Experiments and numerical simulations show that energy dissipation in incompressible fluid turbulence tends to a positive value in the inviscid limit (infinite Reynolds number). Lars Onsager (1949) proposed an explanation for this phenomenon in terms of energy cascade for certain
singular solutions of Euler equations. We shall review current ideas on the nature of turbulent energy cascade and their status within rigorous
theory of PDE's. In particular, we shall discuss a classical picture of Geoffrey Taylor (1937) on the role of vortex line-stretching in generating
turbulent energy dissipation. Taylor's argument was based on a statistical hypothesis that material lines in a turbulent flow will tend to elongate, on average, and appealed to the Kelvin Theorem (1869) on conservation of circulations. For smooth solutions the Kelvin Theorem for all loops is equivalent to the Euler equations of motion, but we shall present rigorous results which suggest that the theorem breaks down in turbulent flow due to nonlinear effects. This turbulent "cascade of circulations" has been verified by high-Reynolds-number numerical simulations. We propose another conjecture, that circulations on material loops may be martingales of a generalized Euler flow (in the sense of Brenier and Shnirelman). We shall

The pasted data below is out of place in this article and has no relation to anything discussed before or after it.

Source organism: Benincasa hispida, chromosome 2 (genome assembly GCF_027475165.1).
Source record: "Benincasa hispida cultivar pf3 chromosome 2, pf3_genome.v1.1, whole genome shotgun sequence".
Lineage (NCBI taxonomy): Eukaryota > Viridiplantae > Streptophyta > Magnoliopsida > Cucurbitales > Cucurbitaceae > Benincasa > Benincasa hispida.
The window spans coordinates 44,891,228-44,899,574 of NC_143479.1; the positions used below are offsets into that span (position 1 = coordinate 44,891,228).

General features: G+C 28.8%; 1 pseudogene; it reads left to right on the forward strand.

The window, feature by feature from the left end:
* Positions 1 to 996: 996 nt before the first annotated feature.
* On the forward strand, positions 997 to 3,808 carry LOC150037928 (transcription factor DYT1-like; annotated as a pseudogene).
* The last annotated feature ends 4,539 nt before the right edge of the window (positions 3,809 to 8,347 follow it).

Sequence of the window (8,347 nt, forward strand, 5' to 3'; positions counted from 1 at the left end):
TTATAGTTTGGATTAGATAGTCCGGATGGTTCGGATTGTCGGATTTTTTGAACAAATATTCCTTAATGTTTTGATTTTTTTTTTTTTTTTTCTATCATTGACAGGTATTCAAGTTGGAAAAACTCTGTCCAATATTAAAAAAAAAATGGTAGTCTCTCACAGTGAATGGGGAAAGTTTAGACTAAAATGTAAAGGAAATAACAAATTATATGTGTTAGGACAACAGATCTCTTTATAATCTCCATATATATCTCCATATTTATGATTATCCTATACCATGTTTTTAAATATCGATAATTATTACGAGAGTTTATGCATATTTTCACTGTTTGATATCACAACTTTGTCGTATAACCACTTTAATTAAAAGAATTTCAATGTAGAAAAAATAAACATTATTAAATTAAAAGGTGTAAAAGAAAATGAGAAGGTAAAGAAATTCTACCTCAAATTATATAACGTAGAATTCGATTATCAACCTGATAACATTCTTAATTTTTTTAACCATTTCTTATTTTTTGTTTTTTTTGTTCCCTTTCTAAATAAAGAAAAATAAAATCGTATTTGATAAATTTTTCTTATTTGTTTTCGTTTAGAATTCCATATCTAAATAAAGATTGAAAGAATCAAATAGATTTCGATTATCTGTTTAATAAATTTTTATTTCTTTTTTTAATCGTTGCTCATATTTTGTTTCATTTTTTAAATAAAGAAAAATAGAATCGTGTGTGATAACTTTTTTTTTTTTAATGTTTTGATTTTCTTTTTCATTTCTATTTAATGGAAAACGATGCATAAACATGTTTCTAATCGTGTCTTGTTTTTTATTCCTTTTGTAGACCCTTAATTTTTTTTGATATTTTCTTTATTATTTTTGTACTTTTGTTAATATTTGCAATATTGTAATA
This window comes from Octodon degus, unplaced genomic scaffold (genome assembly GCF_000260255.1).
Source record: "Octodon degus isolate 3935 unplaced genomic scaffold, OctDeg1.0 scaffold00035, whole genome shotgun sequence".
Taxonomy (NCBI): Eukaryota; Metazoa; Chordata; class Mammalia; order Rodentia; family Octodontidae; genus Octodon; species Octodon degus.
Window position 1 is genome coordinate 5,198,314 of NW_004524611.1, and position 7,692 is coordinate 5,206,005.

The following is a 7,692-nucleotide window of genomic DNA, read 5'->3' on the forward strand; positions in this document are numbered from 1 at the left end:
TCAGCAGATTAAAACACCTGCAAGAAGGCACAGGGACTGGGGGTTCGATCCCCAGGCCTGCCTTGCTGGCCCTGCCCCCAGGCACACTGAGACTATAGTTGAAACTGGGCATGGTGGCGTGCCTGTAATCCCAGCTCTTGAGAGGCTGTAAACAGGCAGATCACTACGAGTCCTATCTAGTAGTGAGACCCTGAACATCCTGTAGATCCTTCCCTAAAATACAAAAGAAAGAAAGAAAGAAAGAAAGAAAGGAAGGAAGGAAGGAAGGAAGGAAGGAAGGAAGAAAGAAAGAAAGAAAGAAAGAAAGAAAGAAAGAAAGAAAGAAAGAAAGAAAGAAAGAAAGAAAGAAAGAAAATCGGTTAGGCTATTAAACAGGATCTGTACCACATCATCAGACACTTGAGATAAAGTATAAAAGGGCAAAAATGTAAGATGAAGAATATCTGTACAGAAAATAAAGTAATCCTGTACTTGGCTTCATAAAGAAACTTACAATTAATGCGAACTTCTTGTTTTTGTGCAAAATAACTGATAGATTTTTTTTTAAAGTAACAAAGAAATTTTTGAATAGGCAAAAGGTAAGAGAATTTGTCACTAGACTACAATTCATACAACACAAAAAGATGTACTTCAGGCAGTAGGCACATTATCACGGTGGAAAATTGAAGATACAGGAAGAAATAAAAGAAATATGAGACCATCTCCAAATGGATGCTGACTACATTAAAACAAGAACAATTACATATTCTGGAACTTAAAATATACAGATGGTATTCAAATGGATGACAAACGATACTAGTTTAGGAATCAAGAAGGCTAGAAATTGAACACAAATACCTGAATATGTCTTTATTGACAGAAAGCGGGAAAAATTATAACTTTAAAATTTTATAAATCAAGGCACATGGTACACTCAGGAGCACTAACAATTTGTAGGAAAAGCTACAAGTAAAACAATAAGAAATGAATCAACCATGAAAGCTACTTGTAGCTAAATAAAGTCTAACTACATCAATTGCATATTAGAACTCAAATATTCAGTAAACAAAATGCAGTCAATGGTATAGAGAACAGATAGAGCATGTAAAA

show that this property has a close analogue in the "Kraichnan model" of random advection, which accounts for anomalous scalar dissipation in that model. The "Kraichnan model" is also known to probabilists as a generalized stochastic flow and its basic features have been put on a rigorous footing by Le Jan and Raimond (2002, 2004). We propose a geometric treatment of this model, formally as a diffusion process on an infinite-dimensional semi-group of volume-preserving maps.
Best constants are found for a class of multiplicative inequalities that give an estimate of the C-norm of a function in terms of the product of the L_2-norms of the powers of the Laplace operator. Special attention is given to functions defined on the sphere S^n.
This series of lectures will be concerned with the asymptotic behavior of some random dynamical system. The push-forward and pull-back approaches will be discussed. Some applications to stochastic reaction-diffusion equations and stochastic Navier-Stokes equations will be given.